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Cushing's disease is a rare systemic and disabling disease due to oversecretion of adrenocorticotrophic hormone (ACTH) resulting in excess cortisol levels. Diagnosis and treatment are difficult; despite the availability of various pharmaceutical treatment options, there is an ongoing, unmet need for even more effective treatment. Areas covered: The present review aims at providing an overview of available drugs and presenting new developments. Focusing on the pituitary as a target, the review covers compounds targeting pituitary cell signaling or cell cycle control such as heat shock protein inhibitors (e.g. silibinin), histone deacetylase inhibitors (trichostatin A, vorinostat), kinase inhibitors (gefitinib, seliciclib), and others (such as triptolide, AT-101). Levoketoconazole and osilodrostat are in clinical testing and inhibit steroidogenesis. Blockade of ACTH receptor binding at the adrenal level is explained as a theoretical drug target. Inhibition of binding of the glucocorticoid receptor in the peripheral tissue plays a minor role due to its lack of biomonitoring options. Expert opinion: In our opinion, further research and drug development of pituitary-directed targets are necessary. Combination therapies may exert synergistic effects and allow for smaller and better tolerated doses, but more experience and data are needed to guide such treatment schemes.
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Name: Expert opinion on pharmacotherapy
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Cushing's syndrome (CS) or hypercortisolism results from disruption of the hypothalamus-pituitary-adrenal (HPA) axis with the resultant increase in the circulating serum and urinary cortisol levels an...
Despite advances in diagnostic and therapeutic approach, Cushing's disease (CD) presents a challenging situation for the treating physician.
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Cushing's disease is a rare serious condition that is caused by an adrenocorticotropic hormone (ACTH) secreting pituitary adenoma. This study will assess the long-term safety and efficacy ...
Multicenter, open-label, non-comparative study to evaluate the pharmacokinetics, pharmacodynamics, and tolerability of osilodrostat in children and adolescent patients with Cushing's disea...
The science concerned with the benefit and risk of drugs used in populations and the analysis of the outcomes of drug therapies. Pharmacoepidemiologic data come from both clinical trials and epidemiological studies with emphasis on methods for the detection and evaluation of drug-related adverse effects, assessment of risk vs benefit ratios in drug therapy, patterns of drug utilization, the cost-effectiveness of specific drugs, methodology of postmarketing surveillance, and the relation between pharmacoepidemiology and the formulation and interpretation of regulatory guidelines. (Pharmacoepidemiol Drug Saf 1992;1(1); J Pharmacoepidemiol 1990;1(1))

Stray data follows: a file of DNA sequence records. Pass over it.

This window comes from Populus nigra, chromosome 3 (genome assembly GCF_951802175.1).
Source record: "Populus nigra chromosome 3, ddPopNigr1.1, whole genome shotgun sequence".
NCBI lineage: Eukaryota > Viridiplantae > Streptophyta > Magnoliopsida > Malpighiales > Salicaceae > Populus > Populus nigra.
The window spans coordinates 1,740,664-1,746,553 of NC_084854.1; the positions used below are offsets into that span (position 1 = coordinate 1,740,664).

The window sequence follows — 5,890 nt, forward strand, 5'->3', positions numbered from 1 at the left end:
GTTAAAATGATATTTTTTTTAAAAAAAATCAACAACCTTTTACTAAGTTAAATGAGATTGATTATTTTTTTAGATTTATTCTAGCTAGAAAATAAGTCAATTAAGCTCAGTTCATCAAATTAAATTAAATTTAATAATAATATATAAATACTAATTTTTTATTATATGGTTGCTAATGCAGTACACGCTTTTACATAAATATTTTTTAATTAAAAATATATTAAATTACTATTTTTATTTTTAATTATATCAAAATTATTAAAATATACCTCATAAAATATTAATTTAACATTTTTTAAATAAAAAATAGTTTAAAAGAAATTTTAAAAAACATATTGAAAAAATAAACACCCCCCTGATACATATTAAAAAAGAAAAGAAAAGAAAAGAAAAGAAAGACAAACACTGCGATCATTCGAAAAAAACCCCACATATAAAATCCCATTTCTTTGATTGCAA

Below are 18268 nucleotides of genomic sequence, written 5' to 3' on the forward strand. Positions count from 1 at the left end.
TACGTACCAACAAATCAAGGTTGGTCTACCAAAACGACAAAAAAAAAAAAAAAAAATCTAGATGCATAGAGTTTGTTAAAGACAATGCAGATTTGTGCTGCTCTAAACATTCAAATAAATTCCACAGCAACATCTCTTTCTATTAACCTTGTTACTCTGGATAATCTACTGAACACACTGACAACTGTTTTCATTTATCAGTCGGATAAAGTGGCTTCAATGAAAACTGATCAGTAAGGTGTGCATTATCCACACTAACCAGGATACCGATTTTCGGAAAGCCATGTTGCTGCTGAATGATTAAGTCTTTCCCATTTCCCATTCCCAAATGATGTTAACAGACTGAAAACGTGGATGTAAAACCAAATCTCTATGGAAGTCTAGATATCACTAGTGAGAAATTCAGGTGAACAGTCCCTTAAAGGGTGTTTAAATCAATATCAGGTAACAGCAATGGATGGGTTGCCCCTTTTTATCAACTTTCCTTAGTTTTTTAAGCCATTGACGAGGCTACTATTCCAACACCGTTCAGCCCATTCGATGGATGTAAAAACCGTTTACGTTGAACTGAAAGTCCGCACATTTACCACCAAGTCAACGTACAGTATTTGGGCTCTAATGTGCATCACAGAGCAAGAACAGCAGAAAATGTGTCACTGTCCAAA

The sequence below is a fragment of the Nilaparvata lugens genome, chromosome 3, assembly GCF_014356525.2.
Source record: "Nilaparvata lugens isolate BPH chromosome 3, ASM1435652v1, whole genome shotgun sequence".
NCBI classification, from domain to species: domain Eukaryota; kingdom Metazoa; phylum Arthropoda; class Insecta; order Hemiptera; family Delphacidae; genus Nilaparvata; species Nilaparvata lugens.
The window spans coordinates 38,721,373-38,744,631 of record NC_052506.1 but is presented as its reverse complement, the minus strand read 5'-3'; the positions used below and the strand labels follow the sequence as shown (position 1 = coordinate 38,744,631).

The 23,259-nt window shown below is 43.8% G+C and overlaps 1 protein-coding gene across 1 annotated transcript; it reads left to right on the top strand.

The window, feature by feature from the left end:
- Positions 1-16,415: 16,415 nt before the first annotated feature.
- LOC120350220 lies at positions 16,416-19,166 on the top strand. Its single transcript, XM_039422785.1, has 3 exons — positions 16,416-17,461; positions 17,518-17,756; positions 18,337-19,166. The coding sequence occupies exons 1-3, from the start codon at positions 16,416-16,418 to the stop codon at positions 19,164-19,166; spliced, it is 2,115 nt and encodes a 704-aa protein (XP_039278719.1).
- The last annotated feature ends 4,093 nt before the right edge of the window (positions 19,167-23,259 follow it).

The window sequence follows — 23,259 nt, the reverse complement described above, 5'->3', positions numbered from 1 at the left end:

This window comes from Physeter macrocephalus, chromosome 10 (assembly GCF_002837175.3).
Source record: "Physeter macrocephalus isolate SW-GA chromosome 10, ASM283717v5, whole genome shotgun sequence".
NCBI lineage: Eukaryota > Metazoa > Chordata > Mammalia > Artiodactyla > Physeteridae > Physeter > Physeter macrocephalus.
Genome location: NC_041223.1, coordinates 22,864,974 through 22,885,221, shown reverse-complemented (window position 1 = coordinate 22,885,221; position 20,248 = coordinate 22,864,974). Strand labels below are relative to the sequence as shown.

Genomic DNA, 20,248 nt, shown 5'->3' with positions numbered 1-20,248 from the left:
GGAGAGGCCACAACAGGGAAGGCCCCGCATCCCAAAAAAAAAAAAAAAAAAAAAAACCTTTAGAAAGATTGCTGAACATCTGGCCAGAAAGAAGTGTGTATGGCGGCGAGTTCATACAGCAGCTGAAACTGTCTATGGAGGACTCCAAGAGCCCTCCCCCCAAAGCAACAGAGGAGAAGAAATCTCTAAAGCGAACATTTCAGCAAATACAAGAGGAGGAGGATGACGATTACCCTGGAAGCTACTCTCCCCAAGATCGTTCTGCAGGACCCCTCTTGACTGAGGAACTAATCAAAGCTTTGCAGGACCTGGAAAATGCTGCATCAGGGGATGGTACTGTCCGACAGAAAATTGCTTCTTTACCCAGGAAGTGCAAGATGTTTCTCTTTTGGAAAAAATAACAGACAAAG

Therapies using arts or directed at the senses.
Sampling of blood levels of the adrenocorticotropic hormone (ACTH) by withdrawal of blood from the inferior petrosal sinus. The inferior petrosal sinus arises from the cavernous sinus and runs to the internal jugular vein. Sampling of blood at this level is a valuable tool in the differential diagnosis of Cushing disease, Cushing syndrome, and other adrenocortical diseases.
Diminished or failed response of an organism, disease or tissue to the intended effectiveness of a chemical or drug. It should be differentiated from DRUG TOLERANCE which is the progressive diminution of the susceptibility of a human or animal to the effects of a drug, as a result of continued administration.
Progressive diminution of the susceptibility of a human or animal to the effects of a drug, resulting from its continued administration. It should be differentiated from DRUG RESISTANCE wherein an organism, disease, or tissue fails to respond to the intended effectiveness of a chemical or drug. It should also be differentiated from MAXIMUM TOLERATED DOSE and NO-OBSERVED-ADVERSE-EFFECT LEVEL.
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